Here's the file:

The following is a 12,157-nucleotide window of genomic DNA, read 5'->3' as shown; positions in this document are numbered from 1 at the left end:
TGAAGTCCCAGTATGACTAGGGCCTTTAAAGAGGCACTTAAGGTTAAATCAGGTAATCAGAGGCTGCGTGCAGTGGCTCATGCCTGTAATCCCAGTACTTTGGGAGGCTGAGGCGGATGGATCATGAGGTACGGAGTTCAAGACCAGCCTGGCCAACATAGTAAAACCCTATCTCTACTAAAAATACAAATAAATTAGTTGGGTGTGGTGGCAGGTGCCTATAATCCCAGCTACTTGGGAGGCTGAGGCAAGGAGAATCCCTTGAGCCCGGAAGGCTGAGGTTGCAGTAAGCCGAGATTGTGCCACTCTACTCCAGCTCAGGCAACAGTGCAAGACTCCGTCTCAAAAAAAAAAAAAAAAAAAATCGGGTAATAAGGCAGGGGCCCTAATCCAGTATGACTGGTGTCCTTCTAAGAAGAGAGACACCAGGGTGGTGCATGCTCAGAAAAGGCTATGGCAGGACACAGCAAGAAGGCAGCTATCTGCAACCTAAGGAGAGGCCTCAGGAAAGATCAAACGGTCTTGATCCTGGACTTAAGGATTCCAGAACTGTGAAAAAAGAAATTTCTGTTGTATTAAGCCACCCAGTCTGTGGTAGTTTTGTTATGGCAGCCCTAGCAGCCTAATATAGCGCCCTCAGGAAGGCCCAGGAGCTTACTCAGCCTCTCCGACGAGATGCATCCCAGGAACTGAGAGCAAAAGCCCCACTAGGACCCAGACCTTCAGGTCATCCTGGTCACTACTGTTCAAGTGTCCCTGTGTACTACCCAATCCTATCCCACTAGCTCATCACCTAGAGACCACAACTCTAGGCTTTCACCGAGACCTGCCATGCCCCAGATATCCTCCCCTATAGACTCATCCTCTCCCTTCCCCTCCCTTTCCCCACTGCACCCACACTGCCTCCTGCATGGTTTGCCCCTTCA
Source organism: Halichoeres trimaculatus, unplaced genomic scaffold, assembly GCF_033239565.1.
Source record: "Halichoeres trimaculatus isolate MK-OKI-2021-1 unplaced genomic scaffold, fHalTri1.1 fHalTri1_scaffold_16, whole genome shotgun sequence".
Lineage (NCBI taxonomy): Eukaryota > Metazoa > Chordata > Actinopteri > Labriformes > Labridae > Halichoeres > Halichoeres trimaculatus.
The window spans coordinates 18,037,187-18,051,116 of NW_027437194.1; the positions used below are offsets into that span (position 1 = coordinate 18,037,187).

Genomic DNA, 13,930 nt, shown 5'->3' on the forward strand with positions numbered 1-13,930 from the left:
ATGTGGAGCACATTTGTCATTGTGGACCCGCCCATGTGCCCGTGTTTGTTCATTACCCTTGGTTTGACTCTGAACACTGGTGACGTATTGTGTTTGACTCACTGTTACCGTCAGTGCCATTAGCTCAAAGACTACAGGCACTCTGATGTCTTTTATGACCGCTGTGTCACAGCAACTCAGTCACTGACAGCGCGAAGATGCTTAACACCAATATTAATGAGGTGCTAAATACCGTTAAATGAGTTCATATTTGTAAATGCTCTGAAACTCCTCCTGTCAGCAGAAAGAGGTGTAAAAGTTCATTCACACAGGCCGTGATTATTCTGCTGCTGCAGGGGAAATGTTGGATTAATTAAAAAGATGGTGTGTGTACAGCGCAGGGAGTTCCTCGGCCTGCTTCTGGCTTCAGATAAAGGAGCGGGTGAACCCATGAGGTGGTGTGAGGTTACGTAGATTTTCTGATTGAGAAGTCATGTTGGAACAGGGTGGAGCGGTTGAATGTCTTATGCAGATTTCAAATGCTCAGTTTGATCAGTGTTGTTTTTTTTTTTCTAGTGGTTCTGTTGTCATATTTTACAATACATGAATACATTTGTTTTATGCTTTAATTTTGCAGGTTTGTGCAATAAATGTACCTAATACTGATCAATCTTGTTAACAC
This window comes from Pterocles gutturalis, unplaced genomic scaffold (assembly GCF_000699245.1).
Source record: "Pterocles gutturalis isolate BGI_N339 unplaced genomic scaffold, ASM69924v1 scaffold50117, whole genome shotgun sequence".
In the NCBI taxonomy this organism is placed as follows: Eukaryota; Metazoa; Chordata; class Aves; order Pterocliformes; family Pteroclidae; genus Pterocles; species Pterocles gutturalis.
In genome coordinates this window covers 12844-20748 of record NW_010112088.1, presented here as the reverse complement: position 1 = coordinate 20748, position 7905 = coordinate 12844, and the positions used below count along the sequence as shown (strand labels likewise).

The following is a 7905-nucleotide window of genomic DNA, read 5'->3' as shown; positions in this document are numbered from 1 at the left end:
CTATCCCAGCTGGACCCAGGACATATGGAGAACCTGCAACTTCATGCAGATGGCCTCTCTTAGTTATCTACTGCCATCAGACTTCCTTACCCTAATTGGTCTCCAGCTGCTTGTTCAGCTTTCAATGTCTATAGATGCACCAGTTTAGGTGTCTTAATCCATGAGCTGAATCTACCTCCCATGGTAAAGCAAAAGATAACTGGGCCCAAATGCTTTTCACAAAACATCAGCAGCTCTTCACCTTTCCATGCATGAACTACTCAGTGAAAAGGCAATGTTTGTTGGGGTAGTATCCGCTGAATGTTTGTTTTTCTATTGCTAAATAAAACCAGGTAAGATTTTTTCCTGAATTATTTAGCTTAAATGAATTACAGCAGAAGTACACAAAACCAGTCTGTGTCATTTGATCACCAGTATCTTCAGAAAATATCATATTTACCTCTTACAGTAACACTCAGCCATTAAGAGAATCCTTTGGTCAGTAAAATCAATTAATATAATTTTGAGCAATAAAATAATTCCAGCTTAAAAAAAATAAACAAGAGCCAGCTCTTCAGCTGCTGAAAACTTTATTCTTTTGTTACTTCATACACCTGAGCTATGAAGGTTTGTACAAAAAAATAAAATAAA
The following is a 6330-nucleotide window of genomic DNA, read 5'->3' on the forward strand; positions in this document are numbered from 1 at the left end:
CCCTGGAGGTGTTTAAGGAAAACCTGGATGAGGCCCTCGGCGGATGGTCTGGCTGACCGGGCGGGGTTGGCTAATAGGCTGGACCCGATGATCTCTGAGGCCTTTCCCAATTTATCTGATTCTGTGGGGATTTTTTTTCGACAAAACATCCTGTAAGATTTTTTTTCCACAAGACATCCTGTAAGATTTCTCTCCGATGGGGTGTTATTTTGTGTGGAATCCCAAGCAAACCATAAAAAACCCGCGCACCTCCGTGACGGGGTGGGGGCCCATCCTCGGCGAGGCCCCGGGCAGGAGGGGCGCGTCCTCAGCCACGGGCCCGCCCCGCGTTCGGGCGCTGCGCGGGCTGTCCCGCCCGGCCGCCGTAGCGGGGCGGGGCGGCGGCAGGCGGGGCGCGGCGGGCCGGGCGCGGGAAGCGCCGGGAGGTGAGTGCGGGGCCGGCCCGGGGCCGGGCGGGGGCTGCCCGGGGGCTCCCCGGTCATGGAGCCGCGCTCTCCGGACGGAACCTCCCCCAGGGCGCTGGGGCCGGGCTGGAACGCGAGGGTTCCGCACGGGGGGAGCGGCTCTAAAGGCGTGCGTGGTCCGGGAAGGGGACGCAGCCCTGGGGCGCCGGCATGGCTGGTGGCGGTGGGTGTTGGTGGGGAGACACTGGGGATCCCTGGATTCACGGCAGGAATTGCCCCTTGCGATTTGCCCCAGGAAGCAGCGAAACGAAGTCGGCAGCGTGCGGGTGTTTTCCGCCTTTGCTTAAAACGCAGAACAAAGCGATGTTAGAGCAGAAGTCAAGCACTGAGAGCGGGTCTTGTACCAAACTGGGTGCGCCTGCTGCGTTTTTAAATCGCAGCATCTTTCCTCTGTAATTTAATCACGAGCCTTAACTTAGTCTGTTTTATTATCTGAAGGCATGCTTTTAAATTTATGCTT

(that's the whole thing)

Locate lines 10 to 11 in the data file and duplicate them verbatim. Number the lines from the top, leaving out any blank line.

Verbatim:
Source record: "Pterocles gutturalis isolate BGI_N339 unplaced genomic scaffold, ASM69924v1 scaffold50117, whole genome shotgun sequence".
In the NCBI taxonomy this organism is placed as follows: Eukaryota; Metazoa; Chordata; class Aves; order Pterocliformes; family Pteroclidae; genus Pterocles; species Pterocles gutturalis.